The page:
I am beginning to see a new ESG perspective among family businesses themselves. They already have a well-established, purpose-driven mindset. Social concerns have historically been very important to family businesses as a reflection of the family’s values, and in response to Covid-19, their philanthropic activities and stakeholder commitments were heightened even further and that is unlikely to change.
Similarly, governance has always been high on the agenda for family businesses in balancing the needs and actions of both the business and the family. Family businesses with the strongest governance practices generally performed better throughout the pandemic because they already had thorough procedures and mechanisms in place to identify and manage unexpected risks. Even so, those practices were put to the test in many family businesses and found to be inadequate for anticipating the risks on the scale of a global pandemic.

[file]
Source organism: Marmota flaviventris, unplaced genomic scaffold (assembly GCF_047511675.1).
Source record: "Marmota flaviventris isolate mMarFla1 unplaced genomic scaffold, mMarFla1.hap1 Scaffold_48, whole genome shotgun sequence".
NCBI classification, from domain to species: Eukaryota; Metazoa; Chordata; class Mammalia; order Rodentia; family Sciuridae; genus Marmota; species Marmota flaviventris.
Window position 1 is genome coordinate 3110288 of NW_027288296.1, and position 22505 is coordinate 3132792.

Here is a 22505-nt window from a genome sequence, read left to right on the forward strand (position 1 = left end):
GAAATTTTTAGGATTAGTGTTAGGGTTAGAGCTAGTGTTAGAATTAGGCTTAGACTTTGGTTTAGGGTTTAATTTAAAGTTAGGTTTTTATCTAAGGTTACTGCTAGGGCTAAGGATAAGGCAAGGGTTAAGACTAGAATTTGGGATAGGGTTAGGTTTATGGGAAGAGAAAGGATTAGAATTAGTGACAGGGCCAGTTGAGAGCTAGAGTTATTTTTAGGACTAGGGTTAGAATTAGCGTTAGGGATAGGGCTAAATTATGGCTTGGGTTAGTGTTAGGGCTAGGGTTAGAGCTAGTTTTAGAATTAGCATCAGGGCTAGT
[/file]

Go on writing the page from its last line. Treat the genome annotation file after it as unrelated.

As a result, Covid-19 has helped to accelerate the evolution of the ESG agenda in family businesses. The revolution in digital technologies combined with the pressing need to adopt more robust environmental, social and governance practices has motivated more business families to begin reimagining the future. I believe this self-examination is due, in part, to the increasing influence of next-generation family members who are embracing ESG because it fits so well with their values.
They see the vital role that it can play in transforming their businesses and making their success more sustainable.
They also understand the value that technology brings to their business operations by introducing advanced solutions for collecting and analysing essential data for anticipating risks, gauging the success of their company’s business strategy and measuring the impact of ESG initiatives.
With these advanced analytical capabilities, I expect to see changes ahead in the priorities and actions of family businesses and an increased focus on the environmental impact of their operations in the fight against climate change.